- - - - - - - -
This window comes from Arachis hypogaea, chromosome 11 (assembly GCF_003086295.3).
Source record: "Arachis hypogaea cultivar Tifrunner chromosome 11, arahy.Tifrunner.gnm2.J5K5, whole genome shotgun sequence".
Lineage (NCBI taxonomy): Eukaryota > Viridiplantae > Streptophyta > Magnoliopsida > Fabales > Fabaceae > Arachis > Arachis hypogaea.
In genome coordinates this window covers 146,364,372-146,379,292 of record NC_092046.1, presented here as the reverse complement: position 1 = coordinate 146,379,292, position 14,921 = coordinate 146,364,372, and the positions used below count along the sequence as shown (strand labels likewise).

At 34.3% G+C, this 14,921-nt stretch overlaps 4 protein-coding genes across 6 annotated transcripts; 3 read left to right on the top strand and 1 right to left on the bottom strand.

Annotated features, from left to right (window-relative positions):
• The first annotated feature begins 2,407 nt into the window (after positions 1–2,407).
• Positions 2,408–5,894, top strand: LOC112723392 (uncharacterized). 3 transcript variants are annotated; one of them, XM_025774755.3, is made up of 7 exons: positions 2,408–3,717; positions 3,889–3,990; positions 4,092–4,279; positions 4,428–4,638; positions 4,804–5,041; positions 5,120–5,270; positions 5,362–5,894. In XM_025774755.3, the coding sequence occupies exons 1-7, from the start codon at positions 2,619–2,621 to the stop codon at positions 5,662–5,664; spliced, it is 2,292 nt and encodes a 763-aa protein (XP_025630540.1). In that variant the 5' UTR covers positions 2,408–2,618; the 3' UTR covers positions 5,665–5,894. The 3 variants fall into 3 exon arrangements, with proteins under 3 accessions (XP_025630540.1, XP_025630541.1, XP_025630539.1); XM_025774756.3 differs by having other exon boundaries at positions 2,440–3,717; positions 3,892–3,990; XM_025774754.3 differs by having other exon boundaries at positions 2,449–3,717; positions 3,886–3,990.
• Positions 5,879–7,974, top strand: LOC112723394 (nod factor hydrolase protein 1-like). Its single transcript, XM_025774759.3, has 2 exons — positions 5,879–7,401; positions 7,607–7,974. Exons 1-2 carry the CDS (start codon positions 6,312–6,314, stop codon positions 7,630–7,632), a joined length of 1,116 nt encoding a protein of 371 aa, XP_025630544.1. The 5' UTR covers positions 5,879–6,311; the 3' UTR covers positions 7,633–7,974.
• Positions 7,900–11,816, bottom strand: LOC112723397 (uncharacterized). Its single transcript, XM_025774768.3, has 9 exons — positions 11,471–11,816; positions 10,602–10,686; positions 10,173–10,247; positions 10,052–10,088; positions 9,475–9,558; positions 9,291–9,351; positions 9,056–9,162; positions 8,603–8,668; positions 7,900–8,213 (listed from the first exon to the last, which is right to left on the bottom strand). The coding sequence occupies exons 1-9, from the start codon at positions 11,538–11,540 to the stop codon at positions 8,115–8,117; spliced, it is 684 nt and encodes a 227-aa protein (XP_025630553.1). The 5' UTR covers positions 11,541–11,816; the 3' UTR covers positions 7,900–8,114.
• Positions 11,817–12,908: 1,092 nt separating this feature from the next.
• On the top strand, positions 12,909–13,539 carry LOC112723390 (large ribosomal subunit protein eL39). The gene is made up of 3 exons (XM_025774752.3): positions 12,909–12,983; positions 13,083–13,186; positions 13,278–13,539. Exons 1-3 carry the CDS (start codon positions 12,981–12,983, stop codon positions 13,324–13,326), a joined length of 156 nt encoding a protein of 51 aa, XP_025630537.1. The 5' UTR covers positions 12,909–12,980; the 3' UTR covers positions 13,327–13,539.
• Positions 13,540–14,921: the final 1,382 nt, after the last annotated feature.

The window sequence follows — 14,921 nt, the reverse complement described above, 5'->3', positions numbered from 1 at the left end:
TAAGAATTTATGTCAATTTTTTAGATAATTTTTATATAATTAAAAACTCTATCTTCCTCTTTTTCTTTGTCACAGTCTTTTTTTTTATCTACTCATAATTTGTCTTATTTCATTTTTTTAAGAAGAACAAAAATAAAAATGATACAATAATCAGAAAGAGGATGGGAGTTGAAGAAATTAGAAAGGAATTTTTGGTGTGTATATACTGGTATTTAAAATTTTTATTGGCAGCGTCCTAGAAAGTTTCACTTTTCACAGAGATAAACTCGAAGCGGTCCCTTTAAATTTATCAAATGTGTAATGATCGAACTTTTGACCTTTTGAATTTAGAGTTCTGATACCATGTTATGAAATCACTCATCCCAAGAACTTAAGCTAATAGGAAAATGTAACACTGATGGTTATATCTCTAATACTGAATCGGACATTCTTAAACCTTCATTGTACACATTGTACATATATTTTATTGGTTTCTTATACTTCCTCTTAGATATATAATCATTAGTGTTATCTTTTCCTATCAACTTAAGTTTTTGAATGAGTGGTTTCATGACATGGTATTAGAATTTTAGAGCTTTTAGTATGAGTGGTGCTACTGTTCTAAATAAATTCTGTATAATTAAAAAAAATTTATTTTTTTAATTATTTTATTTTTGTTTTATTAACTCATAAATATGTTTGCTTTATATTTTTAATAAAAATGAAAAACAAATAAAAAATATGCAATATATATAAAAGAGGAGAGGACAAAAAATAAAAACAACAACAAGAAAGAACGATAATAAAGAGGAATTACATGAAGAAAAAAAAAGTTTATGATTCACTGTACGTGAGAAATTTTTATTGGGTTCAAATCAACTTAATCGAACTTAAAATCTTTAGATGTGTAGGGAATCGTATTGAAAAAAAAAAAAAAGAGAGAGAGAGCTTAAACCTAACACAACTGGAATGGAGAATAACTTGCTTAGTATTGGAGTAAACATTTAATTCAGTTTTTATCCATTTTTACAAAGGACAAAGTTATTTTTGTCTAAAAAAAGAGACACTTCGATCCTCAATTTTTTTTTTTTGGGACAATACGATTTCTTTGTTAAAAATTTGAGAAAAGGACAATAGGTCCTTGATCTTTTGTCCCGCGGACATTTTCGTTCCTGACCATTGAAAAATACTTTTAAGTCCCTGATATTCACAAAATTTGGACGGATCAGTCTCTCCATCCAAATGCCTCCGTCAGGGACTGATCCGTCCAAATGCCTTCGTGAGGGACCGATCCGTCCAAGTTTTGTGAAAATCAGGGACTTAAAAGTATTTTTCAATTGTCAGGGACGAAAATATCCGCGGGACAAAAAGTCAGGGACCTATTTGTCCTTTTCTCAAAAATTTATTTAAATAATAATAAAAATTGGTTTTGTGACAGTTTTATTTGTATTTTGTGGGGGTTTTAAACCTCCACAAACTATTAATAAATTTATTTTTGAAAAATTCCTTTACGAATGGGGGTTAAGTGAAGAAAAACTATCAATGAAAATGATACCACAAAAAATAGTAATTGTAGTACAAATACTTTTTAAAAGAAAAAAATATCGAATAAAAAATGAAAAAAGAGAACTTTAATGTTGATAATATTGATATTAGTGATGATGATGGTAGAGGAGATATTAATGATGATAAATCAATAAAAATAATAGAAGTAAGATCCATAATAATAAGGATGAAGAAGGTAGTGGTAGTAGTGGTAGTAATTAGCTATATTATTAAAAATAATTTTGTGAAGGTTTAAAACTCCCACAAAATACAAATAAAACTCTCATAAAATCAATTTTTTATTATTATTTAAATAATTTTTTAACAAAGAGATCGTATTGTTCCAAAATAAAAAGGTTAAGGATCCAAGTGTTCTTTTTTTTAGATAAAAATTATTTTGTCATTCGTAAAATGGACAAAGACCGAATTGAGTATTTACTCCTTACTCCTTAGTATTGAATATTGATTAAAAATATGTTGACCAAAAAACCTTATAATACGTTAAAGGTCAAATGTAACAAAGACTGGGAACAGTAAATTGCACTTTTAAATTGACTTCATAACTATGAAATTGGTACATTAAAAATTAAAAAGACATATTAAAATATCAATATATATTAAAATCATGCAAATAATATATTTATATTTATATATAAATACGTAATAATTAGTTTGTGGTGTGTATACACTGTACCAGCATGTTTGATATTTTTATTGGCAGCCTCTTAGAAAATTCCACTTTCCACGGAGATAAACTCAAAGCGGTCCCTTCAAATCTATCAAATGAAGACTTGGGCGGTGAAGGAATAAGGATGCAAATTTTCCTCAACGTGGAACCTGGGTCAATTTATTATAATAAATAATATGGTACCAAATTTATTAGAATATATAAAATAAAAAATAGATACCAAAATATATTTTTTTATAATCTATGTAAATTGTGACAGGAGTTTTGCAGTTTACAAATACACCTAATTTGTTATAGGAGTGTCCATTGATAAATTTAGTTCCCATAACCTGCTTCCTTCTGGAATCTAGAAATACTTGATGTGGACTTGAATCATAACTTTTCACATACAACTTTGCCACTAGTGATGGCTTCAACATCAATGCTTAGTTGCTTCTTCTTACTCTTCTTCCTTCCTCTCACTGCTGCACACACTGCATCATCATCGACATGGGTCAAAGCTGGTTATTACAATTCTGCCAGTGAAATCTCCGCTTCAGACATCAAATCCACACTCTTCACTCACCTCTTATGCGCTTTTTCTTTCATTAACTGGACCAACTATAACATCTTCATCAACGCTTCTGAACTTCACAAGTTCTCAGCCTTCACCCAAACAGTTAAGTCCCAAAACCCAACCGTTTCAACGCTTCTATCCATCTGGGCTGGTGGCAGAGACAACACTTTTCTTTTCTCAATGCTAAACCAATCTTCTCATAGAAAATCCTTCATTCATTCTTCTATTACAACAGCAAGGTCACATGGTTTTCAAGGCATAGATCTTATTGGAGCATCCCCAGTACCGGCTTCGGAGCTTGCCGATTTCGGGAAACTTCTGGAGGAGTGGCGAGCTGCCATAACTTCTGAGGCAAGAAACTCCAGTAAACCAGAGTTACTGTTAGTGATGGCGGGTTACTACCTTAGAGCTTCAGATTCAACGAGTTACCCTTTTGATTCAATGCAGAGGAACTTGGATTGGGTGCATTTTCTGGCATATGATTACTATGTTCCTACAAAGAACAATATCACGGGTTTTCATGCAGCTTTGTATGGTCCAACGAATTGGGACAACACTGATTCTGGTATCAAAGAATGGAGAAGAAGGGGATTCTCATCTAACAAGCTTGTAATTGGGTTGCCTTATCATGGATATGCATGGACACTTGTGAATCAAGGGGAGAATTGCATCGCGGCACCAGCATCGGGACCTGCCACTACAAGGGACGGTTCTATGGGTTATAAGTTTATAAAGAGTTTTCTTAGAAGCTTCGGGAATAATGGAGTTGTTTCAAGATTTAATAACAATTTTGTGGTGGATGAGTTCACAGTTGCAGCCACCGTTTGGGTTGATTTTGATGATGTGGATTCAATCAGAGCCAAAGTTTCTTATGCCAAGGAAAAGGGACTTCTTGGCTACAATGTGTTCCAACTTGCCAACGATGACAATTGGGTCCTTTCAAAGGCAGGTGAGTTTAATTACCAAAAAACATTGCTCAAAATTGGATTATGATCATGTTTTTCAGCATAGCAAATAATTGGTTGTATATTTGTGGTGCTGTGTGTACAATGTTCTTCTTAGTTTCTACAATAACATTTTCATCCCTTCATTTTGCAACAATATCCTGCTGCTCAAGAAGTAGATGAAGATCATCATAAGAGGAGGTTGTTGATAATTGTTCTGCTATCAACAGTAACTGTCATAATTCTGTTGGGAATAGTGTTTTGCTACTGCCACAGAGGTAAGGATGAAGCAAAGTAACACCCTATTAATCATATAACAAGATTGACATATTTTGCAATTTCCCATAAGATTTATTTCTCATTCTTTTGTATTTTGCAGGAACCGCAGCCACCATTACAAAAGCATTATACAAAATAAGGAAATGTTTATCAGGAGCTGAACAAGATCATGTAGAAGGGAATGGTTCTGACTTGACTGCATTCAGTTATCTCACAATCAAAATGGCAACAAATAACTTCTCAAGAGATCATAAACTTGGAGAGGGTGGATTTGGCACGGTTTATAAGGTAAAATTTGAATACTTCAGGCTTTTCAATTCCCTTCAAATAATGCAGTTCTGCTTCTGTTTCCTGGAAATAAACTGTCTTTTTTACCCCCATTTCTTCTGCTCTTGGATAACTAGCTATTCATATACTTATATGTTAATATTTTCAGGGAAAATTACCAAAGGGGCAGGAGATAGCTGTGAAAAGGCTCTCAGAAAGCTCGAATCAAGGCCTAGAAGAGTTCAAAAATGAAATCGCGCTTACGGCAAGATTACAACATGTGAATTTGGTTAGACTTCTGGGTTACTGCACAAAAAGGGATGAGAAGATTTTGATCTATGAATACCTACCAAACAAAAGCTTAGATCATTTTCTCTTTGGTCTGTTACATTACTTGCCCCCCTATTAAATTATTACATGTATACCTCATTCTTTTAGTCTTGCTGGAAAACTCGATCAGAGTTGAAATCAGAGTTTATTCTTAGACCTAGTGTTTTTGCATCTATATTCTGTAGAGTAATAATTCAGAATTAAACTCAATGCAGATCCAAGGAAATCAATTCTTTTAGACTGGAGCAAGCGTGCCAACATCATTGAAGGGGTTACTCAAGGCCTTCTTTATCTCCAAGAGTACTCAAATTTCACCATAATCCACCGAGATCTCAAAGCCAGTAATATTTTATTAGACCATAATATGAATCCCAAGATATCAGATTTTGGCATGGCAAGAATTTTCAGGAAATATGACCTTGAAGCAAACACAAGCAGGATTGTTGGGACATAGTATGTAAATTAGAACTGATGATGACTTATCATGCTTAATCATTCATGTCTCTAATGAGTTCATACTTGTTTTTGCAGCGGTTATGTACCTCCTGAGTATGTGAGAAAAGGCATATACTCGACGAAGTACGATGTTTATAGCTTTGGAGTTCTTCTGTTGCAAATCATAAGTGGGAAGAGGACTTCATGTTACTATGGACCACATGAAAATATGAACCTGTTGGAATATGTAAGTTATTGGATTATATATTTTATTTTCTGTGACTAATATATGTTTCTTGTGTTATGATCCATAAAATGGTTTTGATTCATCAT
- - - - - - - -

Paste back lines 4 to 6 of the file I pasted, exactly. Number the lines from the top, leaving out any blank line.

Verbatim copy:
In genome coordinates this window covers 146,364,372-146,379,292 of record NC_092046.1, presented here as the reverse complement: position 1 = coordinate 146,379,292, position 14,921 = coordinate 146,364,372, and the positions used below count along the sequence as shown (strand labels likewise).

At 34.3% G+C, this 14,921-nt stretch overlaps 4 protein-coding genes across 6 annotated transcripts; 3 read left to right on the top strand and 1 right to left on the bottom strand.

Annotated features, from left to right (window-relative positions):